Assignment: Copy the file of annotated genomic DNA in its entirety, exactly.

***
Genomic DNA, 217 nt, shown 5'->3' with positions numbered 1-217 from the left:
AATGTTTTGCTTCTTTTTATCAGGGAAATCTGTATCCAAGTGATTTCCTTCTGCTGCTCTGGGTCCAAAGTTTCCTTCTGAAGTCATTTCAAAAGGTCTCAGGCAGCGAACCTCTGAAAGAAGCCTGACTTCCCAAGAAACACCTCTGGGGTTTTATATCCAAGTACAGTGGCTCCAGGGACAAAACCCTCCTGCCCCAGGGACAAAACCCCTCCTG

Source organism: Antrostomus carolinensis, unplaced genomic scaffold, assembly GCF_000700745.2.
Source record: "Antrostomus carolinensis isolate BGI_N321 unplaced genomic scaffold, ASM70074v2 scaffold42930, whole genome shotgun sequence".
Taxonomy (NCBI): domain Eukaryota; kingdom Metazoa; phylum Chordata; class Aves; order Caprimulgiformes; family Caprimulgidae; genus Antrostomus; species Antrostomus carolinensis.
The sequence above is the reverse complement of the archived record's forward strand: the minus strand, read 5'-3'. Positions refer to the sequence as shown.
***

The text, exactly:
Genomic DNA, 217 nt, shown 5'->3' with positions numbered 1-217 from the left:
AATGTTTTGCTTCTTTTTATCAGGGAAATCTGTATCCAAGTGATTTCCTTCTGCTGCTCTGGGTCCAAAGTTTCCTTCTGAAGTCATTTCAAAAGGTCTCAGGCAGCGAACCTCTGAAAGAAGCCTGACTTCCCAAGAAACACCTCTGGGGTTTTATATCCAAGTACAGTGGCTCCAGGGACAAAACCCTCCTGCCCCAGGGACAAAACCCCTCCTG

Source organism: Antrostomus carolinensis, unplaced genomic scaffold, assembly GCF_000700745.2.
Source record: "Antrostomus carolinensis isolate BGI_N321 unplaced genomic scaffold, ASM70074v2 scaffold42930, whole genome shotgun sequence".
Taxonomy (NCBI): domain Eukaryota; kingdom Metazoa; phylum Chordata; class Aves; order Caprimulgiformes; family Caprimulgidae; genus Antrostomus; species Antrostomus carolinensis.
The sequence above is the reverse complement of the archived record's forward strand: the minus strand, read 5'-3'. Positions refer to the sequence as shown.